Session III

Question 1:          I have a point regarding bench marking the uniformity of two areas, one is the entry point and the other is the retirement age. So to give you an example, I am a select Gp Capt in the Air Forec. My age of superannuation is 54 years. Why it is 54 years is because I am from the Flying branch. If I had been a time scale Gp Capt with 26 years of service, then I would have to superannuate, being in the Flying branch, at the age of 52 years. Now I am in a tri-Service establishment, where the Army figures are different. In Army, whether Select or Time Scale Colonel, the superannuation age is 54 years. I also would like to take this opportunity to point out another similar anomaly within the Air Force in the Flying branch and the Ground Duties branch, where once again the superannuation ages for the same rank are different. My suggestion is that since pay and pension is a Services matter, there should be a commonality.          

Answer by the Panel:    Lt Gen (retd) Rao said, “Yes, this point was discussed in the previous pay commission, therefore I request member of AFPIC, Air HQ (VB) to reply to this point.”

Additional Comments by Member, AFPIC:       Sir, the point is valid, but the difference is not between Flying and Ground Duty branches, it is also between various Ground Duty branches like Medical, Met etc. It is more related to when you come into service, age and qualification. For example, the age of superannuation of Edn branch for both time scale and select Gp Capt is 57 years. However, the point raised is to be considered that there should be rationalisation of age of retirement and why bring it to 57 years for officers and not 60 years for all. It shall be dealt with in due course and shall be considered. 

Question No. 2:   I have one suggestion to make. I don’t know whether it is there or not, the question of having a separate Pay Commission or representation in the 7th CPC. I have one suggestion, why don’t we ask for pro-rata representation in the cell, for example the railways comprise the maximum, say 15% of Central Govt employees, the CPC should have 15% representation by Railways, so similar thing we can bank on, thereby the number of Service personnel in the Pay Commission Cell can go up. 

Answer by the Panel:

Lt Gen (retd) Rao:        A quick response, for the sixth pay commission, we represented in the same fashion. We have no objection in the service like railways have 22 lakh employees and we have 14 lakhs, if I remember the figures correctly. We have no problem in having more members from the railways but we want our member in the pay commission cell. On second thoughts, let me assure you that if at all there is a single member from the Services, he shall be outwitted and they will say your point was not through but your member was there. So I do not think that a member is going to bring any change. That is my experience of the sixth pay commission. We will have to fight, we have to fight at COSC, we have to fight as tri-services a fight as serving and retired personnel. My personal opinion is that (having) a member shall not make any major difference.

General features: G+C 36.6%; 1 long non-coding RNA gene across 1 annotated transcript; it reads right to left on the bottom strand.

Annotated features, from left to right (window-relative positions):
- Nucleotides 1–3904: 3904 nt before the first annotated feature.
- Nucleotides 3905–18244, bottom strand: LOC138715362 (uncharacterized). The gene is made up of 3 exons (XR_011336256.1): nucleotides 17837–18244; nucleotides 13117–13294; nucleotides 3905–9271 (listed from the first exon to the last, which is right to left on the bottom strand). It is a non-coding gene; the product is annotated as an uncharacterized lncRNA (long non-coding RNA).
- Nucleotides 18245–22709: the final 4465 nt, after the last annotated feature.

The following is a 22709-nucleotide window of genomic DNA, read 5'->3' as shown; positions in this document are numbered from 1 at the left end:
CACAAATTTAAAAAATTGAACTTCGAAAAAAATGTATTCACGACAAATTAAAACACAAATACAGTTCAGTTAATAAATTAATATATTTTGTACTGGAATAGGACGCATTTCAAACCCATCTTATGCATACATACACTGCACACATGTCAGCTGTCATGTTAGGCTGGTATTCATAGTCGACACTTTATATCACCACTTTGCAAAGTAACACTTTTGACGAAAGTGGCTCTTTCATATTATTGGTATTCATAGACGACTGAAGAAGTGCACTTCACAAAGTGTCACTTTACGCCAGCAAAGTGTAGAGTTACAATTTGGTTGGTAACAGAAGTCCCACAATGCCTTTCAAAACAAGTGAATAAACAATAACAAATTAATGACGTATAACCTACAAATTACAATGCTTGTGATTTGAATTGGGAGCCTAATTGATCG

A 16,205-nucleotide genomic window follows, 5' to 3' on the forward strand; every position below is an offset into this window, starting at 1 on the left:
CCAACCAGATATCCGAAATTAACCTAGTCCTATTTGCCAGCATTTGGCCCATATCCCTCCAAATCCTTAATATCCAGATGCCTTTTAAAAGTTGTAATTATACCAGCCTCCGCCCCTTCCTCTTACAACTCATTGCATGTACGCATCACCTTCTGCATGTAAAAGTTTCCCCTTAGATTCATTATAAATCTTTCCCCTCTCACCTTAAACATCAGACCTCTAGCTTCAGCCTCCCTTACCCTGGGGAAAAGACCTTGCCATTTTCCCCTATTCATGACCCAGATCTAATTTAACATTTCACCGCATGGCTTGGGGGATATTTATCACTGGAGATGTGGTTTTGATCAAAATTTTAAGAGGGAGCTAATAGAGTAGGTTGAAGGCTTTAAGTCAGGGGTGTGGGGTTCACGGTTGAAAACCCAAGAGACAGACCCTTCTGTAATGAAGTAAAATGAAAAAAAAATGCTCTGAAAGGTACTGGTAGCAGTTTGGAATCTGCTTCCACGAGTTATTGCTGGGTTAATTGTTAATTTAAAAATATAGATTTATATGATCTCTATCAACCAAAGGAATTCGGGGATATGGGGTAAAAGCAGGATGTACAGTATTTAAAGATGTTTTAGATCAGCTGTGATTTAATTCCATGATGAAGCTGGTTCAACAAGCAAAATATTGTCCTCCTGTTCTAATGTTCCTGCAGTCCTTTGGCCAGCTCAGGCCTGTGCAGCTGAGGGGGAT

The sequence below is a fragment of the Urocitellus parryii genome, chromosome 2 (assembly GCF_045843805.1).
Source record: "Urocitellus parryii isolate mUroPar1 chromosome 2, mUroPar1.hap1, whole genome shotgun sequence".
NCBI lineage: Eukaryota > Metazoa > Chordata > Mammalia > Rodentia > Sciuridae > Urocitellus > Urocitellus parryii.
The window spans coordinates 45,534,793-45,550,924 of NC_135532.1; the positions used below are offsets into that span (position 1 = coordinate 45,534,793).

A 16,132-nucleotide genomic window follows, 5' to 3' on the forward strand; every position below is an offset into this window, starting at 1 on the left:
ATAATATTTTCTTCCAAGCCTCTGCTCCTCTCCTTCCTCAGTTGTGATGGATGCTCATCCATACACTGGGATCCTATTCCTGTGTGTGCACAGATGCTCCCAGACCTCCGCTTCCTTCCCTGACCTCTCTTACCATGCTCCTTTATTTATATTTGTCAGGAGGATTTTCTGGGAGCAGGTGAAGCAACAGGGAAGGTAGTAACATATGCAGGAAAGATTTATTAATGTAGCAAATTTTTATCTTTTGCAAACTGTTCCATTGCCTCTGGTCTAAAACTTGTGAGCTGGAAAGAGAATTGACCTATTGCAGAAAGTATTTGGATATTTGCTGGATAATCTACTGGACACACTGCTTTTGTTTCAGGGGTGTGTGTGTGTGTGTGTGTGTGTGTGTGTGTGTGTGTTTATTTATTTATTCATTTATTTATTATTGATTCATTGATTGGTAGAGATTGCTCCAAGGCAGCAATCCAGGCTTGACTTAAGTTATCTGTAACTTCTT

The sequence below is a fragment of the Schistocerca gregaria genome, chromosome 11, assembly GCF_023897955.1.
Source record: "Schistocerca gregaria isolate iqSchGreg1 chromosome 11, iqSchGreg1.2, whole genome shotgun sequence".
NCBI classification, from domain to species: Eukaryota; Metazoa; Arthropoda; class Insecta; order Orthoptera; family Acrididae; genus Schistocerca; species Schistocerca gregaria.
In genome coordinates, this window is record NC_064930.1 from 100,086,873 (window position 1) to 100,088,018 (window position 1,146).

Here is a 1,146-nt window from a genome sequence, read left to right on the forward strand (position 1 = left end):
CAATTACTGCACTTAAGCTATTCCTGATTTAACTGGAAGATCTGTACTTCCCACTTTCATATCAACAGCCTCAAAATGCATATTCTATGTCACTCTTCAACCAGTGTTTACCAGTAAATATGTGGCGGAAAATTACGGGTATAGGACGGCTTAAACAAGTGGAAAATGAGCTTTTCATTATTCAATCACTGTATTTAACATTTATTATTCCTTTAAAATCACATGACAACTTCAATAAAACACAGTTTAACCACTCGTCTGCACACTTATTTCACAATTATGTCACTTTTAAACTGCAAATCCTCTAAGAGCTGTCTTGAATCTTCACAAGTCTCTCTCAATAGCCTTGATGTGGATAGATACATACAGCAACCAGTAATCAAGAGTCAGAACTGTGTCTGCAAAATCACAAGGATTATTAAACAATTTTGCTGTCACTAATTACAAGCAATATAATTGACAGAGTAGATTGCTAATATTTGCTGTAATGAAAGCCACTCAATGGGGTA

Additional comment by R/Adm (retd) O’Leary:         I fully agree that the methodology has to change, the Chiefs of the Army, Navy and Air Force have to butt in. 

Additional comment by Lt Gen (retd) Rao:       Lots of things happen on the personal front at the level of the Chiefs. For example, the introduction of three categories of high altitude allowance. This could happen because then COAS was flying over this region along with Defence Minister and he took this opportunity to explain the issue. So lots of things move on personal equations of the Chiefs level, but coming back to the point, (a) member in the pay commission will not have desired results. Another point I have to make is that a number of allowances had been projected and they were rejected. But the same needs to be projected again. It is nice to see the old-timers (of AFPIC) and they are aware as to why the points were rejected. Accordingly, this time the pay commission cell would be mature in giving suitable replies.   

Question No. 3:   It is not a question but a suggestion as per Central Govt rules, we are supposed to be given two years child care leave, which is being implemented for Central Govt employees, but not for us. So, in case it is being implemented it is fine, if not then we can ask for child care allowance, especially for a couple, both serving in difficult areas.  

Answer by the Panel:    Absolutely valid point; Hope the pay commission panel will look into it.
    
Question No. 4:   Another point; we are getting education allowance for children which is around, I think, Rs 12000 per year. It is too meagre for children education to put them in good schools and besides that we claim the allowance and most of the time they ask for the bills and it is difficult to keep the bills. I think there should be a god fixed amount for education allowance so that our children can be taught in good schools.

Answer by the Panel:    Point well taken; the next time the projection should be pitched very high and regarding documentation, when we talked about LTC, we asked why do you want to submit claims, let the amount be automatically deposited in the officer’s account. In this regard they said, forget it, if some one is not claiming, I am saving money (for) the Govt.